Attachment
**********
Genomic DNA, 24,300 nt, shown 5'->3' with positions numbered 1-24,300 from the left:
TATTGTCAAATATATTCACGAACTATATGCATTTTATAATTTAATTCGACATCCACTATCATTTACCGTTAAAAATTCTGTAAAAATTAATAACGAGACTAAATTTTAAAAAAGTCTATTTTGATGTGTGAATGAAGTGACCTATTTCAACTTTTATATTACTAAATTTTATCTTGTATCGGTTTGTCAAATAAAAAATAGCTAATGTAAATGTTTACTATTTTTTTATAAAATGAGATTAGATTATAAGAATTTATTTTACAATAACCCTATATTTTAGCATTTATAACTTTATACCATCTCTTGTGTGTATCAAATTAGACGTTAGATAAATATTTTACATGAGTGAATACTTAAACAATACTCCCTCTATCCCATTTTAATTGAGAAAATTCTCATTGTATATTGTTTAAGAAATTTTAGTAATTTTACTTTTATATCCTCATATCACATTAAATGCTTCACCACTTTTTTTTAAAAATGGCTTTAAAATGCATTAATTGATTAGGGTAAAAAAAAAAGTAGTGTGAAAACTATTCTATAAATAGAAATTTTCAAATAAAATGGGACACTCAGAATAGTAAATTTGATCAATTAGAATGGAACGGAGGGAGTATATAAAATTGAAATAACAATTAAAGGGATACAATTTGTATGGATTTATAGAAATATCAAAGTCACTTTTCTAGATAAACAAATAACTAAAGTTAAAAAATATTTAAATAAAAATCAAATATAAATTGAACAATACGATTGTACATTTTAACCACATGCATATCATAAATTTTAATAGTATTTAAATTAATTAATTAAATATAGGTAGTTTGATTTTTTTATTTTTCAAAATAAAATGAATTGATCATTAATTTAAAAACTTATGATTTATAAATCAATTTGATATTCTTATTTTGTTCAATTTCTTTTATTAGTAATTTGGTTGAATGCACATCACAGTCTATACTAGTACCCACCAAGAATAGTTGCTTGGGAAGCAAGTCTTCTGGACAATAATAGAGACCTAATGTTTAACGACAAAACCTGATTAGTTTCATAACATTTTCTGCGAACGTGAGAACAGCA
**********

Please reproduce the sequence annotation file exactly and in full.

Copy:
Genomic DNA, 24,300 nt, shown 5'->3' with positions numbered 1-24,300 from the left:
TATTGTCAAATATATTCACGAACTATATGCATTTTATAATTTAATTCGACATCCACTATCATTTACCGTTAAAAATTCTGTAAAAATTAATAACGAGACTAAATTTTAAAAAAGTCTATTTTGATGTGTGAATGAAGTGACCTATTTCAACTTTTATATTACTAAATTTTATCTTGTATCGGTTTGTCAAATAAAAAATAGCTAATGTAAATGTTTACTATTTTTTTATAAAATGAGATTAGATTATAAGAATTTATTTTACAATAACCCTATATTTTAGCATTTATAACTTTATACCATCTCTTGTGTGTATCAAATTAGACGTTAGATAAATATTTTACATGAGTGAATACTTAAACAATACTCCCTCTATCCCATTTTAATTGAGAAAATTCTCATTGTATATTGTTTAAGAAATTTTAGTAATTTTACTTTTATATCCTCATATCACATTAAATGCTTCACCACTTTTTTTTAAAAATGGCTTTAAAATGCATTAATTGATTAGGGTAAAAAAAAAAGTAGTGTGAAAACTATTCTATAAATAGAAATTTTCAAATAAAATGGGACACTCAGAATAGTAAATTTGATCAATTAGAATGGAACGGAGGGAGTATATAAAATTGAAATAACAATTAAAGGGATACAATTTGTATGGATTTATAGAAATATCAAAGTCACTTTTCTAGATAAACAAATAACTAAAGTTAAAAAATATTTAAATAAAAATCAAATATAAATTGAACAATACGATTGTACATTTTAACCACATGCATATCATAAATTTTAATAGTATTTAAATTAATTAATTAAATATAGGTAGTTTGATTTTTTTATTTTTCAAAATAAAATGAATTGATCATTAATTTAAAAACTTATGATTTATAAATCAATTTGATATTCTTATTTTGTTCAATTTCTTTTATTAGTAATTTGGTTGAATGCACATCACAGTCTATACTAGTACCCACCAAGAATAGTTGCTTGGGAAGCAAGTCTTCTGGACAATAATAGAGACCTAATGTTTAACGACAAAACCTGATTAGTTTCATAACATTTTCTGCGAACGTGAGAACAGCA